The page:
“I am thinking of moving to the city and giving up farming because we can no longer rely on it as a source of income to support our families,” sadly says Salim Qassim, a farmer from Tal Afar, as they are turning their backs on fertile soil due to lack of government support and climate change.
The farmer's protests and concerns coincide with the threat of declining agricultural production, especially wheat and barley due to the poor rainfall recently and drought.
"Many farmers and residents of villages around Tal Afar have migrated to the cities. If the government does not hurry to support farmers and provide them with the necessities to fight drought, the villages will become deserts and life will disappear," Qassim told KirkukNow.
The people of Tal Afar district, which has a population of more than 524,000, according to the Ministry of Planning for 2019, were severely hurt by crimes committed by ISIS fighters against different religious and ethnic communities.
The center of Tal Afar, located 69 km northwest of Mosul in Ninewa province, has an estimated population of about 220,000, all of whom are Turkmens, while Arabs and Kurds live in districts and villages.
On June 16, 2014, ISIS fighters attacked Tal Afar and local tribes alongside security forces were able to stand in the face of the atrocious attack for 10 days yet lost contact with the army. Simultaneously, ISIS had advanced into several other provinces, including Kirkuk, Salahaddin, Diyala and Anbar.
According to local activists and civil society organizations in Tal Afar, out of 1,300 people kidnapped during the rule of ISIS, including hundreds of women and children, only 48 people have been released, including 23 women and 25 men.
The district was controlled by the Iraqi government in August 2017. About 60% of its people have returned to their homes, mostly Shiite Turkmens, while the rest are still displaced, residing in southern and central Iraqi provinces, especially in Najaf, Karbala and Babylon, in addition to the Kurdistan Region of Iraq KRI and Kirkuk. Some have also migrated abroad, including Turkey.
Farmers are turning to other jobs due to the damage caused by the ISIS war, dust, fires and lack of government planning
Waad Abid, another farmer in the district, said they need irrigation, dam construction and continuous support, which he believes has not been done.
“Even after delivering crops, we are not paid so farmers are abandoning their farms.”
He also explained to KirkukNow that farmers are turning to other jobs due to the damage caused by the ISIS war, war remnants in agricultural fields, dust, fires and drought, while the government has no plan to address these problems and revive the agricultural sector.
“This will have a negative impact on agriculture, livestock and the country's economy as a whole,” Abid said.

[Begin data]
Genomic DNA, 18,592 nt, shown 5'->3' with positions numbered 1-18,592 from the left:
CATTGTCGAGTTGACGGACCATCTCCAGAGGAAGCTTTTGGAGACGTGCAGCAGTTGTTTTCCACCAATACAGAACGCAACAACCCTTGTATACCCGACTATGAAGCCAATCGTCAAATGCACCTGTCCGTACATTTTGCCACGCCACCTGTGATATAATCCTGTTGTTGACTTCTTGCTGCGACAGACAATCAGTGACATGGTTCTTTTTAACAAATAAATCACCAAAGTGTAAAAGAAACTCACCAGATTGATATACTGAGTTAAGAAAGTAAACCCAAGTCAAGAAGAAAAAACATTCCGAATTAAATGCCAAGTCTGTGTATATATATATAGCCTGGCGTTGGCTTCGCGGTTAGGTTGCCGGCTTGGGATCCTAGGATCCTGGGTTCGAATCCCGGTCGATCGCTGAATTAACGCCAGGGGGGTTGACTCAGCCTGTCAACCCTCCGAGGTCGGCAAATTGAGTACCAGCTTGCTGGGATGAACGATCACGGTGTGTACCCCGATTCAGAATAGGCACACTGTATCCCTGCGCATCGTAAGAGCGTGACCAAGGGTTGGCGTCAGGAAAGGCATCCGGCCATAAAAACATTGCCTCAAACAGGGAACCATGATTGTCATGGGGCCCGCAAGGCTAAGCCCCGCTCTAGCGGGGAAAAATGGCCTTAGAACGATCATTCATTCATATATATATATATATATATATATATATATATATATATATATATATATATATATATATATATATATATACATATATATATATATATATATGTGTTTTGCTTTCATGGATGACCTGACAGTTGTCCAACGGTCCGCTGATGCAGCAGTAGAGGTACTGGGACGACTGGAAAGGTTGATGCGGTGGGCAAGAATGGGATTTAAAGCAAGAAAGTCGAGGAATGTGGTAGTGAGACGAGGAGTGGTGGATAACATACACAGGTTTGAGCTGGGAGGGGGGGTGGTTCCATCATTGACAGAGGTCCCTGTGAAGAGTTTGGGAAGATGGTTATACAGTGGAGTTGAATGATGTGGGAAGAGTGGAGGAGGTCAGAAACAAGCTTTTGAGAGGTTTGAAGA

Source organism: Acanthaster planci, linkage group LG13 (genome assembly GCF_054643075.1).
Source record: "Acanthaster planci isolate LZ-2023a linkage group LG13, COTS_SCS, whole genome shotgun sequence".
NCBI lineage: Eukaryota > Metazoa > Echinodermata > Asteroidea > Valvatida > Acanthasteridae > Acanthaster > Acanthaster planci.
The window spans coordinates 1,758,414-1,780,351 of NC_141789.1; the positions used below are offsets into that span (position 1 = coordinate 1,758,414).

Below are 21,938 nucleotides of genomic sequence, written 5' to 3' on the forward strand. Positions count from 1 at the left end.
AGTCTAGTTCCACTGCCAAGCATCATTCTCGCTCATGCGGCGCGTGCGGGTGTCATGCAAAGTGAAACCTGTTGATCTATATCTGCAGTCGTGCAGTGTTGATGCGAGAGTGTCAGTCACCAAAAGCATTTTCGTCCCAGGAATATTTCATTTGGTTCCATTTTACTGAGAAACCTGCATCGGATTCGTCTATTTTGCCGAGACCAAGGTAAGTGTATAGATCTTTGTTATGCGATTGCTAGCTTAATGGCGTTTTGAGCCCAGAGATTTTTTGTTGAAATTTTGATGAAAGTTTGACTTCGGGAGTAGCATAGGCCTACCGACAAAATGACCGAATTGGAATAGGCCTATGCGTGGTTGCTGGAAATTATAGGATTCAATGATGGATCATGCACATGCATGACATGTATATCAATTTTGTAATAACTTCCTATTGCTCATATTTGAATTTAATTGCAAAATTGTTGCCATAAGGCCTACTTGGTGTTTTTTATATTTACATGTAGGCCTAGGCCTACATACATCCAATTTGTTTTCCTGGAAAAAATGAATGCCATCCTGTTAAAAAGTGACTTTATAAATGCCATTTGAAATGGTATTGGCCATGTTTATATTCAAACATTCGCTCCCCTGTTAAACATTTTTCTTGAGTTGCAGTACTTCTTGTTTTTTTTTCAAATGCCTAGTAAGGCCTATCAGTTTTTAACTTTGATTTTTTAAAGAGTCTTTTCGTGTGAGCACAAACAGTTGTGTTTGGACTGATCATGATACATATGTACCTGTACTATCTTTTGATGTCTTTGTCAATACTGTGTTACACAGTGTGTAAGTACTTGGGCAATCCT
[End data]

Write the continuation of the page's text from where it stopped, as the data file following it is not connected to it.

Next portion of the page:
Several waves of dust have hit Iraqi provinces in recent months, causing farmers to fear destroying all or most of their crops.
Ali Mohammed Salih, an agricultural engineer, believes drought, lack of rainfall and advanced irrigation systems for agricultural products, especially wheat and barley, have had a major impact on the decline in agricultural production in Tal Afar.
"It's a huge economic resource that is no less important than oil.”
The seven state silos in Ninewa, Iraq's largest wheat-producing province, have opened its doors to receive wheat from farmers at 850,000 Iraqi dinars IQD (USD575) per ton since late May, according to the Ministry of Commerce.
"Of course, the level of agricultural production in Tal Afar and its villages has decreased significantly, especially in wheat and barley production in the last two seasons," a source in charge of the silo told KirkukNow on condition of anonymity.
According to the source, the lands that rely on rainwater have not been harvested and only the lands that rely on irrigation were productive.
"Lack of rainfall and negligence in providing advanced irrigation systems are the two main reasons for the decline in production.”
The source said this year's production rate is not comparable to previous years, and warned of delays in the completion of the Jazira irrigation project, which provides water for large agricultural projects.
Leaving a farm where you have spent six decades is not easy
The farms of Tal Afar in western Ninewa province are famous in the province, covering an area of at least 500 acres and are watered by the Subashi spring, which is the source of water for the farms.
The farms provide livelihoods for thousands of families and export their products to the district and the entire province, but are currently not given much attention, after being destroyed during the war against the Islamic State of Iraq and the Levant (ISIL) from 2014 to 2017.
In several other parts of Iraq, wheat and barley production has declined compared to previous years.
Earlier, Rabie Yousef Elias, director of agriculture in Ninewa, told Kirkuk Now in February that the Ministry of Agriculture pays special attention to Ninewa, as 60% of Iraq's wheat and barley is produced in the province.
Wheat production in 2021 was 4.2 million tons, down 32% from 6.2 tons in 2020, according to the statistics agency of the Ministry of Planning.
“Leaving a farm where you have spent six decades is not easy. The land is like a mother and separating from it is like death, but staying in its arms is like wrestling with death,” Qassim, believes.